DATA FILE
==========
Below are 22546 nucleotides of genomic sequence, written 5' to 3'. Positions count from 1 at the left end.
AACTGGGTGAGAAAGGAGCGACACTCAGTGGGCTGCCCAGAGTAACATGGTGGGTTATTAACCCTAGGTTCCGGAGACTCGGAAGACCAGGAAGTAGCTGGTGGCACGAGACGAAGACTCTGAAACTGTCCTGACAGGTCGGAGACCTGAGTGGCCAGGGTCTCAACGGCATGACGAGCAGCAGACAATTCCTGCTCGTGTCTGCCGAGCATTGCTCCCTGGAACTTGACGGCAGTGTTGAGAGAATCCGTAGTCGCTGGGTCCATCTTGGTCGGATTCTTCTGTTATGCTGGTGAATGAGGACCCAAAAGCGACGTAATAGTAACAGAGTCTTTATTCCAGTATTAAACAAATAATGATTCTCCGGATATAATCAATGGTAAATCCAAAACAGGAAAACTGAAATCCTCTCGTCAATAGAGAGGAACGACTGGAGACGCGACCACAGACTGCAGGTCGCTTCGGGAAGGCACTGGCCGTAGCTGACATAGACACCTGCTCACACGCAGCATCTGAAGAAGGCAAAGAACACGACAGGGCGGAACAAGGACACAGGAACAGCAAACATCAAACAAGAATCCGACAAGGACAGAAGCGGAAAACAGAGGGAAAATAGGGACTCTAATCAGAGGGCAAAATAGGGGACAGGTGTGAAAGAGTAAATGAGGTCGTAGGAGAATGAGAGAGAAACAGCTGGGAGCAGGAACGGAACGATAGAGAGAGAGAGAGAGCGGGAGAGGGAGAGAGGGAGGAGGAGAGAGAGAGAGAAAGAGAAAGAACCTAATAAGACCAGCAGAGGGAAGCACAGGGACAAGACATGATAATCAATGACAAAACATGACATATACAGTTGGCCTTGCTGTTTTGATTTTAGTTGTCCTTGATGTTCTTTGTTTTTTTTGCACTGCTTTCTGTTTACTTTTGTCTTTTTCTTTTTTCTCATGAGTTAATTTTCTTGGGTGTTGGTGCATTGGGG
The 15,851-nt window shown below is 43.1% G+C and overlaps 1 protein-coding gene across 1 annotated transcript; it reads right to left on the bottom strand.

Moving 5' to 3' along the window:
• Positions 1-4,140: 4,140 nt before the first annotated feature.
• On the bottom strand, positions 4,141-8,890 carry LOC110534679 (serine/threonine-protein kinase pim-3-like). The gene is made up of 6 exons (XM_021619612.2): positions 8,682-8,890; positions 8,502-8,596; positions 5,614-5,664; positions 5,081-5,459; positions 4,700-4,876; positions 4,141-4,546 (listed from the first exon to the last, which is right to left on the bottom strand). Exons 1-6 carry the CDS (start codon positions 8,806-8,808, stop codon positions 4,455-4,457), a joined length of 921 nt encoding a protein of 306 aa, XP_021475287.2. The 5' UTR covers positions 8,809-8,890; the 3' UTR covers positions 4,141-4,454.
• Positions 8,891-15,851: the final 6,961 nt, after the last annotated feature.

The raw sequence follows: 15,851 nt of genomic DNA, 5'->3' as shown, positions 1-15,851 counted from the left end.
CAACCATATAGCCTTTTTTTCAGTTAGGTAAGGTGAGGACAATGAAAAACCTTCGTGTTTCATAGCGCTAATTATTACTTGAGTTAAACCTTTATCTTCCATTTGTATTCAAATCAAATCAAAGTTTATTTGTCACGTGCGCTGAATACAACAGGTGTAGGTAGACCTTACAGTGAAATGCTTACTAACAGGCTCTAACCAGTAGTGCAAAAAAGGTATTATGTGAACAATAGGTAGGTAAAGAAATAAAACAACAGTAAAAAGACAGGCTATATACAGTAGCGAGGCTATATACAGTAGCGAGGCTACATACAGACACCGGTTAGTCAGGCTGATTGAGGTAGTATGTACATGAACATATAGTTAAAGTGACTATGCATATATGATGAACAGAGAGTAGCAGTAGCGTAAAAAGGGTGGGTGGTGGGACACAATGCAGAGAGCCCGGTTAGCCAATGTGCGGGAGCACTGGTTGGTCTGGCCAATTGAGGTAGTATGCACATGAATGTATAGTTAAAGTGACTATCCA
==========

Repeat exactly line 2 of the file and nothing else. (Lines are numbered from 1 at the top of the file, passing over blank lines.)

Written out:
AACTGGGTGAGAAAGGAGCGACACTCAGTGGGCTGCCCAGAGTAACATGGTGGGTTATTAACCCTAGGTTCCGGAGACTCGGAAGACCAGGAAGTAGCTGGTGGCACGAGACGAAGACTCTGAAACTGTCCTGACAGGTCGGAGACCTGAGTGGCCAGGGTCTCAACGGCATGACGAGCAGCAGACAATTCCTGCTCGTGTCTGCCGAGCATTGCTCCCTGGAACTTGACGGCAGTGTTGAGAGAATCCGTAGTCGCTGGGTCCATCTTGGTCGGATTCTTCTGTTATGCTGGTGAATGAGGACCCAAAAGCGACGTAATAGTAACAGAGTCTTTATTCCAGTATTAAACAAATAATGATTCTCCGGATATAATCAATGGTAAATCCAAAACAGGAAAACTGAAATCCTCTCGTCAATAGAGAGGAACGACTGGAGACGCGACCACAGACTGCAGGTCGCTTCGGGAAGGCACTGGCCGTAGCTGACATAGACACCTGCTCACACGCAGCATCTGAAGAAGGCAAAGAACACGACAGGGCGGAACAAGGACACAGGAACAGCAAACATCAAACAAGAATCCGACAAGGACAGAAGCGGAAAACAGAGGGAAAATAGGGACTCTAATCAGAGGGCAAAATAGGGGACAGGTGTGAAAGAGTAAATGAGGTCGTAGGAGAATGAGAGAGAAACAGCTGGGAGCAGGAACGGAACGATAGAGAGAGAGAGAGAGCGGGAGAGGGAGAGAGGGAGGAGGAGAGAGAGAGAGAAAGAGAAAGAACCTAATAAGACCAGCAGAGGGAAGCACAGGGACAAGACATGATAATCAATGACAAAACATGACATATACAGTTGGCCTTGCTGTTTTGATTTTAGTTGTCCTTGATGTTCTTTGTTTTTTTTGCACTGCTTTCTGTTTACTTTTGTCTTTTTCTTTTTTCTCATGAGTTAATTTTCTTGGGTGTTGGTGCATTGGGG